I just love Oomori Seiko: the thing that really got me at first about this girl, other than her great songwriting skills, is the passion and all the heart she puts in the music she plays and sings, that consequentially translates into a brutally sincere behavior that sometimes reaches insane levels. It’s something noticeable in both her voice and her image, and wether if it’s by listening their heartfelt songs, or watching one of her out of control live shows where she literally screams her lyrics out to the point of tossing (or kissing a random fan in the crowd) you can’t ignore this girl’s incredibly strong charisma, and when you put this together with her skills as musician the result is just unique. Her entry in the mainstream scene with the major debut single Kyuru Kyuru certainly didn’t change a thing in her personality, and this video is something you’re gonna loop for a while, not only because the track is really enjoyable, but mainly to understand and capture every second of it, that’s just filled with Oomori’s personality, a personality that’s crazy, funny, and even lovable.

2. LADYBABY – Nippon Manju

The latest in the series of the craziest Japanese Music Videos, and generally of the “WTF Japan” phenomenon that people outside the land of the rising sun love: LADYBABY is a new Idol metal unit consisting of singer/wrestler/cross-dressing personaLadybeard and junior idols Rei Kuromiya and Rie Kaneko. While Ladybeard has been floating around the Japanese scene for quite some time gaining attention from the media for its eccentric look, it’s not quite the same for the two underage girls, unless you’re into certain stuff that’s better not to discuss here. In any case, the australian wrestler and the two idols decided to team up and release their first single Nippon Manju, promoted by a Music Video than in barely a month reached six millions of views on YouTube and represented one of the most significant viral phenomenons of the last years: Useless to say, this is mainly due to the image of Ladybeard.

The video is definitely bizarre, and you may even find it funny, just don’t expect a masterpiece of track and you’ll be fine.


This is without a shade of doubt one of the craziest Music Videos ever released. Seriously.

As typical of MAXIMUM THE HORMONE, the song blasts brutal metal riffs fused with the speed of hardcore genres with a touch of funk, coupled by screams and growls that border on schizophrenia, all reasons that makes this band so loved in Japan and overseas as well. But these four guys are also known for including sudden and unpredictable influences in their tracks, and this video is the proof of it: The first part of it is pure madness, featuring the guys playing in what it looks like an underground club, destroying everything with brutal and powerful sounds in front of an insane (almost violent) crowd. Then, for some reason, heads start popping up on the guys’ bodies. Then they moltiplicate. Then they make a weird dance, show atomic explosions, and… yes, it’s really weird. But not as weird as the second part of the MV, that pretty much changes everything: I’m not gonna  unveil anything, you just have to see it for yourself.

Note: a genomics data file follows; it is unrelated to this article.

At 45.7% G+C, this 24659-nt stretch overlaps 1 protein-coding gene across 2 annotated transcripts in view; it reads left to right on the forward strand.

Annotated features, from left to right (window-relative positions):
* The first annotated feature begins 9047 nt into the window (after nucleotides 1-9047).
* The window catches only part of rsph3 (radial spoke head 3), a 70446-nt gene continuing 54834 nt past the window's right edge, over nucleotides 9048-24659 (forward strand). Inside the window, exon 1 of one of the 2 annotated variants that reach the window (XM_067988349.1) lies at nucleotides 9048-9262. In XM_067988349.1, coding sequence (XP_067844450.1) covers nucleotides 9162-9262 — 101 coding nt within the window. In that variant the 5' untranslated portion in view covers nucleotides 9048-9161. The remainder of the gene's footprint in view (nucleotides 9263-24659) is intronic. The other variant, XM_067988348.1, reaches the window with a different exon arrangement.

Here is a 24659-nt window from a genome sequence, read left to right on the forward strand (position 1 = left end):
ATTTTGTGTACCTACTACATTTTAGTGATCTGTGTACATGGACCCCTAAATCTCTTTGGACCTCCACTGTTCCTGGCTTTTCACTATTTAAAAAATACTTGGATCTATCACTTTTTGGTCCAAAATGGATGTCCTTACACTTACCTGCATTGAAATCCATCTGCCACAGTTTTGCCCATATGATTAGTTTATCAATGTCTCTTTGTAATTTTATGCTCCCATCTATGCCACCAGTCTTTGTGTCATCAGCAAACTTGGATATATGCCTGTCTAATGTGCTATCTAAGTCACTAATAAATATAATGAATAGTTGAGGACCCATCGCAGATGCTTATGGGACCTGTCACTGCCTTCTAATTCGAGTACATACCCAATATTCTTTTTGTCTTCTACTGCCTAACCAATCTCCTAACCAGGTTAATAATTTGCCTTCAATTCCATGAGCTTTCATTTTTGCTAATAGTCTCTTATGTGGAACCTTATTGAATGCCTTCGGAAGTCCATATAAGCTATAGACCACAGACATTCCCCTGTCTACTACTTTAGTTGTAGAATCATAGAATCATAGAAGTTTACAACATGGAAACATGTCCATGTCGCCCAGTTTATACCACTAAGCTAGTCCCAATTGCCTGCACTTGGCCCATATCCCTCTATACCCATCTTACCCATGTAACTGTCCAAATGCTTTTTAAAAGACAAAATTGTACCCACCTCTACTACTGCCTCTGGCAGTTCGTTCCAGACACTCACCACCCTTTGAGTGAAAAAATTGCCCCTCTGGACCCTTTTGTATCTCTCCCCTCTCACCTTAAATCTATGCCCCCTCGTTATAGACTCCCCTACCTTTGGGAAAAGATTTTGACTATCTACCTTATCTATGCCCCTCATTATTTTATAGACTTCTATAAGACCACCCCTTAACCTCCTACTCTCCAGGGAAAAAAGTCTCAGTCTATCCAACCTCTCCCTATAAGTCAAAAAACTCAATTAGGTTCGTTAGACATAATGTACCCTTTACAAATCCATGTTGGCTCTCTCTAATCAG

This video shows what happens when craziness and geniality meet, and no one can do it better than MAXIMUM THE HORMONE. And it’s highly probable you’re gonna love it. But first, please stop the damn Winny upload.


These were only five of the craziest Music Videos the Japanese music scene can offer, and more will come in my next TOP 5 articles.

What do you think about these videos? Did you like them? Did you have fun? Be sure to leave a comment down below with your impressions!
– Alex

TOP 5 | The most influential Japanese artists worldwide (2014)

Originally posted on October 19th 2014

In the last years, Japanese Music gained a certain attention worldwide thanks to some artists that have been able to represent their own concepts in a unique and attractive way, stimulating the curiosity of the western markets and bringing them to take in consideration that Japan is still one of the biggest and innovative music markets out there; Not that this huge musical scene was unknown before (we could name lots of artists that gained international success in the past), but thanks to the exposure gave mainly by the Internet, we’ve seen the interest of the global audience rise towards the land of the rising sun.

The main reason behind all of this is obviously the influence of Japanese modern culture hidden in this phenomenon: While the western markets sadly tend to produce standardized acts and music, pretty much every act in Japan puts some personality in its concept, making it accessible but still a little bit unique at the same time. That’s why we think it’s worth to make a list and analyze the most influential Japanese artists of the last years and the impact they had on the global market, between appreciation, weird feelings, and will to discover this apparently far and hidden musical treasure.